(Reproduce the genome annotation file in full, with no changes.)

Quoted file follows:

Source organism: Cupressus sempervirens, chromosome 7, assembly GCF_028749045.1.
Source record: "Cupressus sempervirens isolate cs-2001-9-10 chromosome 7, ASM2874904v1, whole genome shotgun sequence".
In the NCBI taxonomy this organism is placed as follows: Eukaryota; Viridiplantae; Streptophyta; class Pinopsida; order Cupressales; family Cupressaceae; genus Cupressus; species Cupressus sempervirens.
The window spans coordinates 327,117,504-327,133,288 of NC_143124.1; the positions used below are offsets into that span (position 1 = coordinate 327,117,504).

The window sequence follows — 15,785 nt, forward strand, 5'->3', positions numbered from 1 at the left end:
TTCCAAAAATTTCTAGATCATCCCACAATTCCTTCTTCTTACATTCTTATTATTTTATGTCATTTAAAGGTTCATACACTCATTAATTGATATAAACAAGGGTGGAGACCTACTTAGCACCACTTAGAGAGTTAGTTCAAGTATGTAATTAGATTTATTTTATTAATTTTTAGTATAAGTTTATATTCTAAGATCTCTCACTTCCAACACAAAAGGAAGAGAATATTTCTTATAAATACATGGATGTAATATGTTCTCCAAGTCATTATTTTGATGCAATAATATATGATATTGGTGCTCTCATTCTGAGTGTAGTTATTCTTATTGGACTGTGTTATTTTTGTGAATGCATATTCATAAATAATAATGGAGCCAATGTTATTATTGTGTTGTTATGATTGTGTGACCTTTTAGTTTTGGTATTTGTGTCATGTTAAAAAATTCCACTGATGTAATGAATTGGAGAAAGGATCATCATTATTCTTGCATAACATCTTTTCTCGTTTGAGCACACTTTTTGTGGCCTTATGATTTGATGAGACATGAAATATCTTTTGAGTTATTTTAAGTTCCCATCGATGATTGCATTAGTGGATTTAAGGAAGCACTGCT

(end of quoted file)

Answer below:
Source organism: Cupressus sempervirens, chromosome 7, assembly GCF_028749045.1.
Source record: "Cupressus sempervirens isolate cs-2001-9-10 chromosome 7, ASM2874904v1, whole genome shotgun sequence".
In the NCBI taxonomy this organism is placed as follows: Eukaryota; Viridiplantae; Streptophyta; class Pinopsida; order Cupressales; family Cupressaceae; genus Cupressus; species Cupressus sempervirens.
The window spans coordinates 327,117,504-327,133,288 of NC_143124.1; the positions used below are offsets into that span (position 1 = coordinate 327,117,504).

The window sequence follows — 15,785 nt, forward strand, 5'->3', positions numbered from 1 at the left end:
TTCCAAAAATTTCTAGATCATCCCACAATTCCTTCTTCTTACATTCTTATTATTTTATGTCATTTAAAGGTTCATACACTCATTAATTGATATAAACAAGGGTGGAGACCTACTTAGCACCACTTAGAGAGTTAGTTCAAGTATGTAATTAGATTTATTTTATTAATTTTTAGTATAAGTTTATATTCTAAGATCTCTCACTTCCAACACAAAAGGAAGAGAATATTTCTTATAAATACATGGATGTAATATGTTCTCCAAGTCATTATTTTGATGCAATAATATATGATATTGGTGCTCTCATTCTGAGTGTAGTTATTCTTATTGGACTGTGTTATTTTTGTGAATGCATATTCATAAATAATAATGGAGCCAATGTTATTATTGTGTTGTTATGATTGTGTGACCTTTTAGTTTTGGTATTTGTGTCATGTTAAAAAATTCCACTGATGTAATGAATTGGAGAAAGGATCATCATTATTCTTGCATAACATCTTTTCTCGTTTGAGCACACTTTTTGTGGCCTTATGATTTGATGAGACATGAAATATCTTTTGAGTTATTTTAAGTTCCCATCGATGATTGCATTAGTGGATTTAAGGAAGCACTGCT